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Insights On The Use Of Stem Cells To Address Loss Of Smell.

BOSTON, Mass., December 4, 2017 -- Researchers here are examining the behavior of stem cells within the context of aging and loss of smell. They report mechanisms to regenerate adult stem cells in mice to restore smell cells: it mimics induced pluripotency, but is simpler, involving only two Yamanaka factors.

As part of normal aging, older adults frequently experience a decline in their olfactory function, resulting in a compromised or complete loss of sense of smell.

Whether as a result of aging, medication, illness or injury, the loss of sense of smell affects sense of taste.

When intact, smell combines with taste to communicate the flavor of food. Smell loss in older adults reduces quality of life, compromises nutritional status, and puts the health and safety of the elderly at risk.

The focus of the research at Tufts University School of Medicine is on enlarging the population of adult stem cells that maintain the sense of smell in young adults, but which deteriorate with aging. The ultimate goal is to identify a pharmaceutical preparation that has that effect.

In the new study, the researchers provide the first evidence that it is possible to regenerate stem cells of the nasal tissue in mice, thus enlarging the population of adult stem cells.

Adult stem cells may be able to regenerate in response to injury to tissue as part of a natural healing process.

The team took advantage of that natural healing process. Adult stem cells regenerated in mice with injured nasal tissue.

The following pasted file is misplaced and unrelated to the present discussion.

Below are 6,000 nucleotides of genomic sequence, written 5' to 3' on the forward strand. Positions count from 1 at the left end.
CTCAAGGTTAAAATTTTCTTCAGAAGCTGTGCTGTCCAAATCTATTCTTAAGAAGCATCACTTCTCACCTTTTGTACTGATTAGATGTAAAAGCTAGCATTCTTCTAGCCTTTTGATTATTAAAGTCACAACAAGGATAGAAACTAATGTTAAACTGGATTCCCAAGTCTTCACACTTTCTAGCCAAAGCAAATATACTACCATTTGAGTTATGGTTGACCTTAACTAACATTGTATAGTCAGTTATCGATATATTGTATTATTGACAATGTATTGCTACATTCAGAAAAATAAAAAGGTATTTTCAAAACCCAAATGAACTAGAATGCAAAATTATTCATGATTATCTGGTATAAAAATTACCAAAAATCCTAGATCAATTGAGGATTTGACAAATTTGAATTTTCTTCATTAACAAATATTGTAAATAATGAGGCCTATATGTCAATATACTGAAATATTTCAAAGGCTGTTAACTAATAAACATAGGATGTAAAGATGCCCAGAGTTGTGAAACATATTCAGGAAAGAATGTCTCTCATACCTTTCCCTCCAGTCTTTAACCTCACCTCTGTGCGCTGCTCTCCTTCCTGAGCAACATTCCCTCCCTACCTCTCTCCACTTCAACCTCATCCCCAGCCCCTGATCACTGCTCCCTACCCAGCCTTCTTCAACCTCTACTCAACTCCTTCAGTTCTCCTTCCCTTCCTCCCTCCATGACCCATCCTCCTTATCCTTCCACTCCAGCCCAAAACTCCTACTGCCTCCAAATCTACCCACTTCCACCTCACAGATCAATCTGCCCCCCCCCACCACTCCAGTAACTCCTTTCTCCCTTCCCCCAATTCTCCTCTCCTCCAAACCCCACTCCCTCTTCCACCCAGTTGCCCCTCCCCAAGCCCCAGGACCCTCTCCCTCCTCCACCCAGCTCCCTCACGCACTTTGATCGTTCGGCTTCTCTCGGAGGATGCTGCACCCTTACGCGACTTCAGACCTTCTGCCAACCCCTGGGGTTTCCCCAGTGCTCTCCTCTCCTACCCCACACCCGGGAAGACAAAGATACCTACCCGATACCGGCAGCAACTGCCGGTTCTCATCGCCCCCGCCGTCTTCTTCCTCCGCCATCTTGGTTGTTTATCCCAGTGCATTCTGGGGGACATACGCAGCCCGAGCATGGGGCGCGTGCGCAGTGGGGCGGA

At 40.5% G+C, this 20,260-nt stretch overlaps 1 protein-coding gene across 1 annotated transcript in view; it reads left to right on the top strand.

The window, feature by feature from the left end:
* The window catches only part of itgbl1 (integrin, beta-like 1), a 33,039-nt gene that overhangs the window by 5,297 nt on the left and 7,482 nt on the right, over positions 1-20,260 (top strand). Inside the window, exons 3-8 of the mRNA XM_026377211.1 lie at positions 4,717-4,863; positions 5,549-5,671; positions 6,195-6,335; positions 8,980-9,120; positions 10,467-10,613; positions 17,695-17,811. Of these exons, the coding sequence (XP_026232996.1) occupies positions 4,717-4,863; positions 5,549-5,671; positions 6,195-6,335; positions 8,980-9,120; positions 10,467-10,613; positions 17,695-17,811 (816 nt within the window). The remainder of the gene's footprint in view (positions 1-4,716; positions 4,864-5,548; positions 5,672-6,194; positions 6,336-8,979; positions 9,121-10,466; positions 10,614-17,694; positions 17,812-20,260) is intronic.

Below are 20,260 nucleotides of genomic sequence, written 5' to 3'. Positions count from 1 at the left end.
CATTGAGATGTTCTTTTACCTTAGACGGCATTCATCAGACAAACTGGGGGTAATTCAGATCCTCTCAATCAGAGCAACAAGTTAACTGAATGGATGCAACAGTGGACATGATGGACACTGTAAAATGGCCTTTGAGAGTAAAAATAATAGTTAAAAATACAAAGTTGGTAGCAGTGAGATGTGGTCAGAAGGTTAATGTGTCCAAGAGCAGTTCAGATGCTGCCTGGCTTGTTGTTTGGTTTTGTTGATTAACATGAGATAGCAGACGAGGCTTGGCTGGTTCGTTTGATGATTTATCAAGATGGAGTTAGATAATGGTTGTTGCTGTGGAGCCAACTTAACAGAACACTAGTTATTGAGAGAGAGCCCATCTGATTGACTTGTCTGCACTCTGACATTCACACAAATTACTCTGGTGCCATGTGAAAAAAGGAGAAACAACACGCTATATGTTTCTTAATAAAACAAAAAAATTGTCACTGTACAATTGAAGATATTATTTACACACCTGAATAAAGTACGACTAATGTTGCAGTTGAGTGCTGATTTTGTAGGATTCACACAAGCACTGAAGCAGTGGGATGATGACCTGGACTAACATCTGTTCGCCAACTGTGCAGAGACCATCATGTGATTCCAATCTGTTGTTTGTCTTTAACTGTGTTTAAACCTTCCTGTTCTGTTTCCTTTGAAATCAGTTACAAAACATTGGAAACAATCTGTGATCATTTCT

When those adult stem cells were transplanted into other mice, they were able to regenerate all the different cell types in the nasal tissue, also called the olfactory epithelium.

This expansion of the stem cell population improved when the researchers swabbed a pharmaceutical preparation into the nose; the drug combination pushed progenitor cells to remain upstream as adult stem cells.

Though the response involved the Yamanaka factors, the new strategy is more efficient and less complicated than the induced pluripotent stem cell (iPSC) approach.

The approach was designed to replace stem cells lost to aging by inducing cells taken from adult tissues to behave like embryonic stem cells, by forcing them to express four genes that are usually expressed in embryonic stem cells.

The research team determined that only two of the four factors used earlier to artificially reprogram adult cells into iPSCs are critical to the process of pushing the olfactory cells to become more stem celllike.

The process shares a core similarity with iPSC technology, which provides a potential explanation and natural origin for the mechanism that the scientific community has harnessed to great effect.

"The direct restoration of adult stem cells has implications for many types of tissue degeneration associated with aging, though we are several years away from designing actual therapies based on this work. The olfactory epithelium is a singularly powerful model for understanding how tissues regenerate or fail to do so," said senior author Jim Schwob.

The researchers say restoring the population of stem cells in the olfactory epithelium by regenerating them or by administering the right drug as a nasal spray may prevent deterioration in the sense of smell.

Citation: Brian Lin et al., "Injury Induces Endogenous Reprogramming and Dedifferentiation of Neuronal Progenitors to Multipotency," Cell Stem Cell, 2017; DOI: 10.1016/j.stem.2017.09.008

Abstract/Article : http://bit.ly/2Czu90P

Contact: James E. Schwob, jim.schwob@tufts.edu
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Title Annotation:Preclinical Research
Author:Schwob, James E.
Publication:Stem Cell Research News
Date:Dec 18, 2017
Words:567
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